With the advent of various music channels on TV, Video jockeying is becoming an exciting career option for the music crazy generation. The main job of the VJ is to introduce music videos and host music related shows on Television. But as competition increases, music channels are on the trend of incorporating many diverse shows to attract the public, especially the youth. So the VJ’s area of work involves apart from introducing videos; hosting game to travel shows to youth forums, chatting with the public, doing interviews with artists and music celebrities etc. In short, they act as intermediary figures between the audience and the musicians or music videos. It may also involve off- camera work like deciding on the theme and choosing the songs to suit the theme of the show, participating in promotional like road shows, attending theme parties and with experience, even writing script for the show at times.VJs must constantly keep up-to-date on the latest trends in music, all the latest videos and information about music stars and other celebrities. In that sense, they take upon a more journalistic role. They also should have a well-rounded knowledge of all types of music and also should be informed about a bit of everything from films to politics to travel whatever the theme the show demands. Some of them specialize in a particular area or genre of music. They must be able to answer any queries about music and must fulfill their roles as experts. Vj’s interact with the viewers through telephone, e-mail or fax. Jockeying generally involves three areas and as such Jockeys are called a Video Jockey (VJ), Radio Jockey (RJ) and Disc Jockey (DJ). They all deal with music but while VJ’s present shows on TV, RJ’s do it on Radio and DJ’s in live shows in clubs, restaurants, Music stores etc.
 Eligibility
There is no specific educational background or formal training is required to be a VJ, except some personal attributes. However a background in mass communication, visual communication or the performing arts comes in handy. An interest and love for music is an essential aspect. Along with that, excellent body language and dress sense, a pleasant voice, good command over the required language depending on the medium, presence of mind and a good knowledge of music anyone can aspire to be a VJ. One has to get to know about the various styles of music, musicians and albums. With the changing trends one also needs to be well informed generally on topics like politics, travel and what is new. Command over language is important as video jockey needs to talk a lot. Some amount of voice training would definitely help as VJs need a voice that’s clear, pleasant and strong. He should be able to take split second decisions, answer promptly, be energetic and have a wonderful sense of humor to make the show interesting. He may also need to work erratic hours and travel extensively.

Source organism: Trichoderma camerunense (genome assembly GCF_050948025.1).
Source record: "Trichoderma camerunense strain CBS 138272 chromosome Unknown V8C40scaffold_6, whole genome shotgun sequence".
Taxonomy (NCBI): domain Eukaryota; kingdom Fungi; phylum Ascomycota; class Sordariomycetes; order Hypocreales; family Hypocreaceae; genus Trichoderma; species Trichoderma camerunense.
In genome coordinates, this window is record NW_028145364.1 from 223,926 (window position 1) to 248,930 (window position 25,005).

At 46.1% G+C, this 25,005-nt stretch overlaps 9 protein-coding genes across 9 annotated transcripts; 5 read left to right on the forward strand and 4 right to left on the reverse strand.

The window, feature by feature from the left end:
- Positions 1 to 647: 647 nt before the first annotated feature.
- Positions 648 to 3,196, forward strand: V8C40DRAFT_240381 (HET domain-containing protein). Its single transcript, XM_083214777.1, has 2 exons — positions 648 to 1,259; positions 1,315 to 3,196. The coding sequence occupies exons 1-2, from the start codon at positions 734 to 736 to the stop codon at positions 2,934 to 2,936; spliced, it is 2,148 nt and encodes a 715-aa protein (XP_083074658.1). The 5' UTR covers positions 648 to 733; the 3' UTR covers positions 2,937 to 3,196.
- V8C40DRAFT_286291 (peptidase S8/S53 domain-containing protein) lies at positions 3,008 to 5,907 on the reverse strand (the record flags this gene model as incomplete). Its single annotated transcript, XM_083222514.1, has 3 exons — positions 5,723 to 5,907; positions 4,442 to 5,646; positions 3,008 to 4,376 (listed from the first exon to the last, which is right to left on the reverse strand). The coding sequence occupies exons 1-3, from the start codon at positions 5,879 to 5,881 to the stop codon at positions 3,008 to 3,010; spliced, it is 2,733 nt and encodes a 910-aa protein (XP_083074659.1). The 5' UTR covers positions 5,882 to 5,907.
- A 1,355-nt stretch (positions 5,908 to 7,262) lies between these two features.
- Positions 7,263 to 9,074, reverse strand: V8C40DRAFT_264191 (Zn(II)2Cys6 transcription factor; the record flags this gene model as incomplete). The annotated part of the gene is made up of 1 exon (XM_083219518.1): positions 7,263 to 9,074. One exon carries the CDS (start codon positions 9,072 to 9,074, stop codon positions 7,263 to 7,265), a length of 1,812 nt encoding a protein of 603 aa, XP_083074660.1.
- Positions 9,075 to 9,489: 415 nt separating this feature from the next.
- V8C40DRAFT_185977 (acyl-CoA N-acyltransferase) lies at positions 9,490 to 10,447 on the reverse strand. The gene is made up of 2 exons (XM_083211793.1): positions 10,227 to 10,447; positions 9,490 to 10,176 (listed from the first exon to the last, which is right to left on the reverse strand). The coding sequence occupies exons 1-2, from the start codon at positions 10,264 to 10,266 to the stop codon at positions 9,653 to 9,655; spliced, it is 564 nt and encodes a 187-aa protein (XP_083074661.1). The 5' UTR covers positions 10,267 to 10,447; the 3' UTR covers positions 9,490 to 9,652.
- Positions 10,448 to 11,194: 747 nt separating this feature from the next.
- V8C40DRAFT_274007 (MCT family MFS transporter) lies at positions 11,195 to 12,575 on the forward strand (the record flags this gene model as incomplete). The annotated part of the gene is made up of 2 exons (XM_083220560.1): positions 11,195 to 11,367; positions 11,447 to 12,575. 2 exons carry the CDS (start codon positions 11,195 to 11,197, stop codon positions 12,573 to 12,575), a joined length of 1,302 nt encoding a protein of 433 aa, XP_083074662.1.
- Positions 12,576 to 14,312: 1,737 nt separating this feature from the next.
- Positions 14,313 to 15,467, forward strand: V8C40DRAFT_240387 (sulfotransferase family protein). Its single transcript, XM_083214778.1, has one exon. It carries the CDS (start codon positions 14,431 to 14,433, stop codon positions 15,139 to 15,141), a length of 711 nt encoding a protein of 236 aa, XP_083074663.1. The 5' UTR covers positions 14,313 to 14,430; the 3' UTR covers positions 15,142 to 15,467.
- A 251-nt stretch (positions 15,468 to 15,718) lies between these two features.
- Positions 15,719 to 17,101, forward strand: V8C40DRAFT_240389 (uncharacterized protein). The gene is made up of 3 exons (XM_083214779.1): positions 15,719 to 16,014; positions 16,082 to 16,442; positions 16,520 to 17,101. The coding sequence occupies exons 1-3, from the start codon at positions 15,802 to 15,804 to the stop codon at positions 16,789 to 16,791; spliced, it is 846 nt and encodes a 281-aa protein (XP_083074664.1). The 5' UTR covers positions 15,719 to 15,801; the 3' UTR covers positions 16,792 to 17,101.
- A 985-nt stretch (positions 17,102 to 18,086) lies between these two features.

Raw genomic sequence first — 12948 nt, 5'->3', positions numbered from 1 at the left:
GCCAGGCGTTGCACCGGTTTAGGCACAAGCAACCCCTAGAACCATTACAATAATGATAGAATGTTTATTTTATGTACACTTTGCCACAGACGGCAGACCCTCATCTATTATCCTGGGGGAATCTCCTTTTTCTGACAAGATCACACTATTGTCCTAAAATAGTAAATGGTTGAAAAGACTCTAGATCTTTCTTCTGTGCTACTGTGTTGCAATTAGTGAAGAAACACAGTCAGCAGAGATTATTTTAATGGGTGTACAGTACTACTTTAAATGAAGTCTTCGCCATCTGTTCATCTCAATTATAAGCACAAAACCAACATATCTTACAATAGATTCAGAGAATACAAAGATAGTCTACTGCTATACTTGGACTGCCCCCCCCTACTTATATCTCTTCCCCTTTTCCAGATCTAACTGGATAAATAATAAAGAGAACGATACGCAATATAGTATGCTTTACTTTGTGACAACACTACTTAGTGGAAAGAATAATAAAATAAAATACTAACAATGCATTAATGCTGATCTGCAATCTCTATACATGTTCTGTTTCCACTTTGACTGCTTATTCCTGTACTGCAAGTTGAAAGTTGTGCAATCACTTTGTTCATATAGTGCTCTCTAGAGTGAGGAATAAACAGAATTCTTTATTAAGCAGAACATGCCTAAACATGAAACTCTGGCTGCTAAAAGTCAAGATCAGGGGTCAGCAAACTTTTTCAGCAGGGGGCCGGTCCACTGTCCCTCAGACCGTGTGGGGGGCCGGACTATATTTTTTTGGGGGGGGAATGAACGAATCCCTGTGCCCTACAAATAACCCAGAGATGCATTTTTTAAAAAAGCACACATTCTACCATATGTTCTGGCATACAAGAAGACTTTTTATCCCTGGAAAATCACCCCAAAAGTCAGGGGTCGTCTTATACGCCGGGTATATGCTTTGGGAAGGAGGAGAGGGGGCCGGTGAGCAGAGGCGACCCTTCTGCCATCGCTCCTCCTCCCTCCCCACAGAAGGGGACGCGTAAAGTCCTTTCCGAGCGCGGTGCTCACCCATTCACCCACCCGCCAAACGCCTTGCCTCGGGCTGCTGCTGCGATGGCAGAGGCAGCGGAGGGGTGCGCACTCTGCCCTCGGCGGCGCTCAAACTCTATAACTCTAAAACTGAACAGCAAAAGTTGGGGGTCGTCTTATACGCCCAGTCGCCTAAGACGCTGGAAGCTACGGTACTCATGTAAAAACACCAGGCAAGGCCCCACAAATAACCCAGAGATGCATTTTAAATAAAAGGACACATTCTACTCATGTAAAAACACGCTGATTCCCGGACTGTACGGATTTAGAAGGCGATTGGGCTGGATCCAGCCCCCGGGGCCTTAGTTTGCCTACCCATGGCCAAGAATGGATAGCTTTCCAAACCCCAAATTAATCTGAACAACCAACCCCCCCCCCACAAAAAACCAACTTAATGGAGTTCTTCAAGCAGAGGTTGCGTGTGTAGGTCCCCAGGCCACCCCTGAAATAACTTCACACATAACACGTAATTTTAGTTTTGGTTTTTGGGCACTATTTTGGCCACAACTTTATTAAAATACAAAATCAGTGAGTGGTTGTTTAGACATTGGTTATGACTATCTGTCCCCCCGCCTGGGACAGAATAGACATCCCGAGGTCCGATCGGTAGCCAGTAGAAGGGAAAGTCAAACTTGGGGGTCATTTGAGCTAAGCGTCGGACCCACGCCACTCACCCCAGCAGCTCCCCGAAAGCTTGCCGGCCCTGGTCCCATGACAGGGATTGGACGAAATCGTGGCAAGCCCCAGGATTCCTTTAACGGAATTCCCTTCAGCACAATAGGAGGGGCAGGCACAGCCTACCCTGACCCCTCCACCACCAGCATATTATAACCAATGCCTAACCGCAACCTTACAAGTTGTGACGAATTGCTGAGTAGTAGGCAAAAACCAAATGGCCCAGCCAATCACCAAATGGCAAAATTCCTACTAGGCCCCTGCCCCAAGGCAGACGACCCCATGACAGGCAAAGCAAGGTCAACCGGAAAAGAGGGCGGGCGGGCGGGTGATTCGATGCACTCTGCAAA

Job Prospects and Career Options
 VJs are mainly employed by Music channels, Producers of music shows and film based programmes.Besides popular prospective employers like MTV, Channel V, B4U music, MCM Asia etc, there are many number of channels including regional ones who are in demand of VJ’s. But it is not easy to get a break in the field. You may be employed on a contract basis per show or on a full time basis. There will be paper ads calling VJ’s or VJ hunts advertised on TV. The selection will be tough, which may include a test on paper, on voice modulation or facing the camera. Your screen presence, physique and voice, and ability to stand out in the crowd will go a long way in being selected. Once you are selected, there is no such thing as hierarchy in this profession. Beginners with talent may get to handle their own shows within the first 6 months. It mainly depends on your ability. Besides the excellent pay, you get to host shows in the country or abroad, meet celebrities, and be on the glam walk of life. Keeping up the popularity for long is not easy and as such this profession is a short lived one. The rule is make hay while it lasts. But the profession gives you ample scope to diversify to various fields such as Modeling, Theatre (direction/acting), Film (acting), Music videos (directing/acting/choreography), Anchoring, News casting, PR etc. that generally VJ’s do. The more popular you get through veejaying the more the choices you may have.
Remuneration
 There is a great scope for the profession with the explosion of satellite channels and more and more music channels being launched. The success of the music show depends entirely on the VJ’s ability to connect with the audience and make them come back for more. Although this is a short lived career, within that short time span, a successful VJ can earn between 10,000 to 25000, running up to lakhs depending upon the popularity of the show. Apart from the earnings, the glamour and popularity associated with the profession attracts youngsters to the field.
 

Setting Strateg…

Setting Strategic Direction: Vision, Strategy, and Tactics

 

 
Defining and Using the Three Tools of Leadership
 
You’re so proud of your new vision statement. It sounds nice. Inspiring, even. But the vision is useless unless it can direct action.